Greenwich (village), New York
|• Mayor||Pamela Fuller (D)|
|• Total||1.47 sq mi (3.81 km2)|
|• Land||1.47 sq mi (3.81 km2)|
|• Water||0.00 sq mi (0.00 km2)|
|Elevation||374 ft (114 m)|
| • Estimate |
|• Density||1,166.67/sq mi (450.34/km2)|
|Time zone||UTC-5 (Eastern (EST))|
|• Summer (DST)||UTC-4 (EDT)|
|GNIS feature ID||0951780|
Greenwich (//) is a village in Washington County, New York, United States. It is part of the Glens Falls Metropolitan Statistical Area. The village population was 1,777 at the 2010 census. Greenwich was formerly known as Whipple City.
The Village of Greenwich is located at the south town line of the Town of Greenwich; a small part of the village is in the Town of Easton. The village developed on both sides of the Battenkill River and is served by Route NY-29.
This area was settled by European Americans after the American Revolutionary War, as migrants moved into New York from New England. The community was originally named Whipple City after Job Whipple, the owner of a successful cotton mill (1804). In 1809, the community set itself off from the town by incorporating as Union Village. Cotton and textile manufacturing, based on cotton from the Deep South, continued to be a profitable industry in the village for some time through the 19th century. It connected the villagers to the economy of King Cotton. In 1867 the village changed its name to Greenwich.
An important station of the Underground Railroad was located in Greenwich, and local people helped fugitive slaves reach freedom in upstate New York or Canada. A historical marker, containing a map showing locations of safe houses and commemorating Greenwich's contribution to the Underground Railroad, was dedicated in 2004.
According to the United States Census Bureau, the village has a total area of 1.485 square miles (3.85 km2). None of the area is covered with water.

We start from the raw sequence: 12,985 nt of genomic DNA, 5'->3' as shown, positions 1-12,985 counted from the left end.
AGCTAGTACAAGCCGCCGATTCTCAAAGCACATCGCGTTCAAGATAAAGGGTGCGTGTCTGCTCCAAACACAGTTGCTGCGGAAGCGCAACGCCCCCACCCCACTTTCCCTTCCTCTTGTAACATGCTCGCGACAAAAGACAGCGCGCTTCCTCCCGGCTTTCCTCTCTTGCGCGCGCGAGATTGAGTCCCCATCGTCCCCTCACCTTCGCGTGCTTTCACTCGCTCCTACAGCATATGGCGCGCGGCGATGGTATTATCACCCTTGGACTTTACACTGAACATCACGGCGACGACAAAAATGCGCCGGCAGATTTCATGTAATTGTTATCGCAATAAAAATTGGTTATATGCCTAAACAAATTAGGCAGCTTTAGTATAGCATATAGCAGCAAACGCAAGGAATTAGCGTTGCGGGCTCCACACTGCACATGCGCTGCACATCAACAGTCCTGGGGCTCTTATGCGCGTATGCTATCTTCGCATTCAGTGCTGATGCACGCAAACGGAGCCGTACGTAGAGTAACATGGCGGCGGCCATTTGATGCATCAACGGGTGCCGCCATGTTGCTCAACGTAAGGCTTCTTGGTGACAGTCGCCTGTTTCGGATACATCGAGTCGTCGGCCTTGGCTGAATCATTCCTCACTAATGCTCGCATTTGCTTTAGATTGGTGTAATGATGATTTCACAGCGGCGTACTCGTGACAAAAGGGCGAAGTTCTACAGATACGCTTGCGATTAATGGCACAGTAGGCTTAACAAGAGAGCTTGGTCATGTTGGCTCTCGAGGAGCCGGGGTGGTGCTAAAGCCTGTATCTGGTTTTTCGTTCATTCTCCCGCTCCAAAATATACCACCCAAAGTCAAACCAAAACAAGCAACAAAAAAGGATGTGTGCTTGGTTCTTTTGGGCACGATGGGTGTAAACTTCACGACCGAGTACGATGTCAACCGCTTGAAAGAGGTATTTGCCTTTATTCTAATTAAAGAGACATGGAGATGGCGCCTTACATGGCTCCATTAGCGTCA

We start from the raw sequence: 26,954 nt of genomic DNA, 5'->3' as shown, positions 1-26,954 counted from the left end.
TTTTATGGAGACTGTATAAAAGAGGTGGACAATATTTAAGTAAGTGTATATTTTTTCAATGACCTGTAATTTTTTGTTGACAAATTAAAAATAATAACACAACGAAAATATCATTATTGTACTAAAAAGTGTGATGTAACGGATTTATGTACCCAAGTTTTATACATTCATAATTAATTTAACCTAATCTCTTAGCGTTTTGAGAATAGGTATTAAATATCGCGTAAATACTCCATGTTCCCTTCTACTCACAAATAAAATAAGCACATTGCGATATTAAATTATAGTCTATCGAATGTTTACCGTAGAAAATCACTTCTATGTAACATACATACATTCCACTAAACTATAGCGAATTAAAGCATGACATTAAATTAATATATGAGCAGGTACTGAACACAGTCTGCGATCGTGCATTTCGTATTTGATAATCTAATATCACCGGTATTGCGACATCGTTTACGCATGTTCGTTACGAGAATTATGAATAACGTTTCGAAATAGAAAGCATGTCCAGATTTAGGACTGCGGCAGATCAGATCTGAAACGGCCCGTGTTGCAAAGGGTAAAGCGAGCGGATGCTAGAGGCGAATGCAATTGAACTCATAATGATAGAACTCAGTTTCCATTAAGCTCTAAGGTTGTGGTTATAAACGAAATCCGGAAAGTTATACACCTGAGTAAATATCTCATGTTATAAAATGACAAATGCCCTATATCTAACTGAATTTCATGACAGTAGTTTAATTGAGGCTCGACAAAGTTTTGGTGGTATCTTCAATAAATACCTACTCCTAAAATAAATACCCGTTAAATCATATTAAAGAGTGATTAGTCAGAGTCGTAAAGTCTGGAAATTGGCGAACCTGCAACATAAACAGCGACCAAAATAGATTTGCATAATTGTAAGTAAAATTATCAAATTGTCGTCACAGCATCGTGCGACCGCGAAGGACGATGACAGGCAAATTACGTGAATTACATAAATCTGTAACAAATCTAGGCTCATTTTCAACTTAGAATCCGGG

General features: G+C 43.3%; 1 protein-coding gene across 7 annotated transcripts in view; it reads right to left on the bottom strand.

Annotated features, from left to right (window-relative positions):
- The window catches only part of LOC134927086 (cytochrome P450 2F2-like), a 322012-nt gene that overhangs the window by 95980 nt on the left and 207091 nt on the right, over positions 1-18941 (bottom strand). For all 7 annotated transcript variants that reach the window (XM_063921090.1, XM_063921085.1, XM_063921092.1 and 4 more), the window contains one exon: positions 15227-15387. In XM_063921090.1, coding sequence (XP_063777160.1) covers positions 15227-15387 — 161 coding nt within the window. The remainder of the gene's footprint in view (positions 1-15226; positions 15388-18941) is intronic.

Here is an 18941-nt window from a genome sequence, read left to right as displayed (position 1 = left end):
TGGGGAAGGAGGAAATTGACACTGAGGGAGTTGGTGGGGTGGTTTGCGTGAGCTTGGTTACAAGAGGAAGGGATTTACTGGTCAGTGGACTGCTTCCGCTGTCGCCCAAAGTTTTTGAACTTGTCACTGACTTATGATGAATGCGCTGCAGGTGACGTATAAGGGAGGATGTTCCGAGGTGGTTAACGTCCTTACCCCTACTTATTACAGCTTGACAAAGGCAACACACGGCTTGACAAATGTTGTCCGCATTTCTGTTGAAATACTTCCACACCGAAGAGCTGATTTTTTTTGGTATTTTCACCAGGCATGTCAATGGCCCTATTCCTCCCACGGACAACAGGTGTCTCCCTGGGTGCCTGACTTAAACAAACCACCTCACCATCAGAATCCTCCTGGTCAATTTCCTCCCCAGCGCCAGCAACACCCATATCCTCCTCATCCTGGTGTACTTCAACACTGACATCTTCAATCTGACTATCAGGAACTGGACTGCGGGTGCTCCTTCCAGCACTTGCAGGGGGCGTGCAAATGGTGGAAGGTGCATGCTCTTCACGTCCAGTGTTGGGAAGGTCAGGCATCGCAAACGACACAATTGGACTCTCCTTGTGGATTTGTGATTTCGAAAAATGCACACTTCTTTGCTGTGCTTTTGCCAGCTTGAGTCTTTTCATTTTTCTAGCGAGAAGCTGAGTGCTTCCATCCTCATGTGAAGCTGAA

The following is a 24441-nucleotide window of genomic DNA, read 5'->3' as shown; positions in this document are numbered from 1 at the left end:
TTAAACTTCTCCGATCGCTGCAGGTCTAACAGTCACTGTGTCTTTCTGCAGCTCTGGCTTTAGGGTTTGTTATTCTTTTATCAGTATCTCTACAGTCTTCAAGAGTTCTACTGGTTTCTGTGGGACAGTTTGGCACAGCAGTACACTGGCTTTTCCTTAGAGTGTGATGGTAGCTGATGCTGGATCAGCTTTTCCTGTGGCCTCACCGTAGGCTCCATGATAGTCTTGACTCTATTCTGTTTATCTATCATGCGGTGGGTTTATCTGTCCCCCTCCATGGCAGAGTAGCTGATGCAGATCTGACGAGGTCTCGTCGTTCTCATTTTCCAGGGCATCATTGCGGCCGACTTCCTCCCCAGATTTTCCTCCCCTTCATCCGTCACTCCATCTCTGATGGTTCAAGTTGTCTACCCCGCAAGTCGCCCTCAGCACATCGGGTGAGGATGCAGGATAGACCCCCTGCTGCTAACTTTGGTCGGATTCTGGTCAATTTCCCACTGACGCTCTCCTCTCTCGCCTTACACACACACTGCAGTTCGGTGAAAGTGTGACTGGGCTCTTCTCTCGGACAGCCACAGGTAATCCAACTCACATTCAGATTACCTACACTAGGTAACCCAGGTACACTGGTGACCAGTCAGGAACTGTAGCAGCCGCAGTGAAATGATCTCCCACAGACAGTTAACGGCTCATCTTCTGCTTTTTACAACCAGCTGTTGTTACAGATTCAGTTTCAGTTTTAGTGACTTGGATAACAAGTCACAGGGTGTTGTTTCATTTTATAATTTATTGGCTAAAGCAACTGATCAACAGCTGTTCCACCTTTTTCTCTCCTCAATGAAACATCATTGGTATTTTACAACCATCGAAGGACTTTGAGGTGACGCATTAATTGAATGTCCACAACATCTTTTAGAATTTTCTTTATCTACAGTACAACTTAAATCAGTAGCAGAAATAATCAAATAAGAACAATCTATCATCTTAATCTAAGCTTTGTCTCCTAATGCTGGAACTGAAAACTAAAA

The Batten Kill, a river in the south part of the town, has historically provided power. It has attracted many settlements, besides Greenwich village, along its course.
The village had its peak of population in 1920. A decline in manufacturing in the area led to a loss of jobs; in addition, urbanization attracted people to larger cities.
|U.S. Decennial Census|
As of the census of 2000, there were 1,902 people, 788 households, and 493 families residing in the village. The population density was 1,280.4 inhabitants per square mile (494.4/km2). There were 852 housing units at an average density of 573.6 per square mile (221.5/km2). The racial makeup of the village was 98.11% White, 0.32% Black or African American, 0.05% Native American, 0.63% Asian, 0.11% from other races, and 0.79% from two or more races. 0.74% of the population were Hispanic or Latino of any race.
There were 788 households, out of which 33.9% had children under the age of 18 living with them, 46.1% were married couples living together, 11.5% had a female householder with no husband present, and 37.4% were non-families. 31.5% of all households were made up of individuals, and 15.2% had someone living alone who was 65 years of age or older. The average household size was 2.41 and the average family size was 3.06.
In the village, the population was spread out, with 27.2% under the age of 18, 7.6% from 18 to 24, 28.8% from 25 to 44, 21.5% from 45 to 64, and 14.9% who were 65 years of age or older. The median age was 37 years. For every 100 females, there were 97.1 males. For every 100 females age 18 and over, there were 88.3 males.
The median income for a household in the village was $34,659, and the median income for a family was $42,198. Males had a median income of $31,951 versus $20,795 for females. The per capita income for the village was $16,592. 8.3% of the population and 4.8% of families were below the poverty line. Out of the total population, 7.7% of those under the age of 18 and 9.6% of those 65 and older were living below the poverty line.
- "2019 U.S. Gazetteer Files". United States Census Bureau. Retrieved July 27, 2020.
- "Population and Housing Unit Estimates". United States Census Bureau. May 24, 2020. Retrieved May 27, 2020.
- "Metropolitan Areas and Components, 1999, with FIPS Codes". US Census Bureau. Retrieved July 7, 2009.
- "U.S. Census website". United States Census Bureau. Retrieved 2008-01-31.
- "About the Town of Greenwich, NY". www.greenwichny.org. Retrieved 2020-11-05.
- "National Register of Historic PlacesRegistration Form" (PDF).
- "National Register Information System". National Register of Historic Places. National Park Service. March 13, 2009.
- "Census of Population and Housing". Census.gov. Retrieved June 4, 2015.